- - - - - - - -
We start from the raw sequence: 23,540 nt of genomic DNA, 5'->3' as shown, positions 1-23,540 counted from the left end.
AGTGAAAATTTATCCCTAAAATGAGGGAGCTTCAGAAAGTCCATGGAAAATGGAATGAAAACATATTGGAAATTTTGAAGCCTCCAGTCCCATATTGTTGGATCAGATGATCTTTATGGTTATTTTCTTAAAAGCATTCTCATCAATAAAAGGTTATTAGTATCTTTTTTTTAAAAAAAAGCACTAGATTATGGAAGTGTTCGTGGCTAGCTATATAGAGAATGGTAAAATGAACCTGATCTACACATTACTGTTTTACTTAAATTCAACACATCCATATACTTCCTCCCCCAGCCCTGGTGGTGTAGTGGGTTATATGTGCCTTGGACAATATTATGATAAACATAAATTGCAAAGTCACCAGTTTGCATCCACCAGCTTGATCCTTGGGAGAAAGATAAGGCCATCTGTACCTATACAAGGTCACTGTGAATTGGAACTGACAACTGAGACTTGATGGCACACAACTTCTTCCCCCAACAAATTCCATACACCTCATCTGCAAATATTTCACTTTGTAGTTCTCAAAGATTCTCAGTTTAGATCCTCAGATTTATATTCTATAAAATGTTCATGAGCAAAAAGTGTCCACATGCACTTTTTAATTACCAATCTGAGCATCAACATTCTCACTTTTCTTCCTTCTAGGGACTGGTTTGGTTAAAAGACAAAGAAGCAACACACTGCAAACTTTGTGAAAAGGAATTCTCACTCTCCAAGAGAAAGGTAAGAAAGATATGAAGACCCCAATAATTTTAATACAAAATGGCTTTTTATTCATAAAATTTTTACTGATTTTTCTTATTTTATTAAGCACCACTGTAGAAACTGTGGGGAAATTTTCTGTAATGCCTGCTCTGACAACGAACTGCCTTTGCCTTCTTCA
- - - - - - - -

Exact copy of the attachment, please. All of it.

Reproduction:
We start from the raw sequence: 23,540 nt of genomic DNA, 5'->3' as shown, positions 1-23,540 counted from the left end.
AGTGAAAATTTATCCCTAAAATGAGGGAGCTTCAGAAAGTCCATGGAAAATGGAATGAAAACATATTGGAAATTTTGAAGCCTCCAGTCCCATATTGTTGGATCAGATGATCTTTATGGTTATTTTCTTAAAAGCATTCTCATCAATAAAAGGTTATTAGTATCTTTTTTTTAAAAAAAAGCACTAGATTATGGAAGTGTTCGTGGCTAGCTATATAGAGAATGGTAAAATGAACCTGATCTACACATTACTGTTTTACTTAAATTCAACACATCCATATACTTCCTCCCCCAGCCCTGGTGGTGTAGTGGGTTATATGTGCCTTGGACAATATTATGATAAACATAAATTGCAAAGTCACCAGTTTGCATCCACCAGCTTGATCCTTGGGAGAAAGATAAGGCCATCTGTACCTATACAAGGTCACTGTGAATTGGAACTGACAACTGAGACTTGATGGCACACAACTTCTTCCCCCAACAAATTCCATACACCTCATCTGCAAATATTTCACTTTGTAGTTCTCAAAGATTCTCAGTTTAGATCCTCAGATTTATATTCTATAAAATGTTCATGAGCAAAAAGTGTCCACATGCACTTTTTAATTACCAATCTGAGCATCAACATTCTCACTTTTCTTCCTTCTAGGGACTGGTTTGGTTAAAAGACAAAGAAGCAACACACTGCAAACTTTGTGAAAAGGAATTCTCACTCTCCAAGAGAAAGGTAAGAAAGATATGAAGACCCCAATAATTTTAATACAAAATGGCTTTTTATTCATAAAATTTTTACTGATTTTTCTTATTTTATTAAGCACCACTGTAGAAACTGTGGGGAAATTTTCTGTAATGCCTGCTCTGACAACGAACTGCCTTTGCCTTCTTCA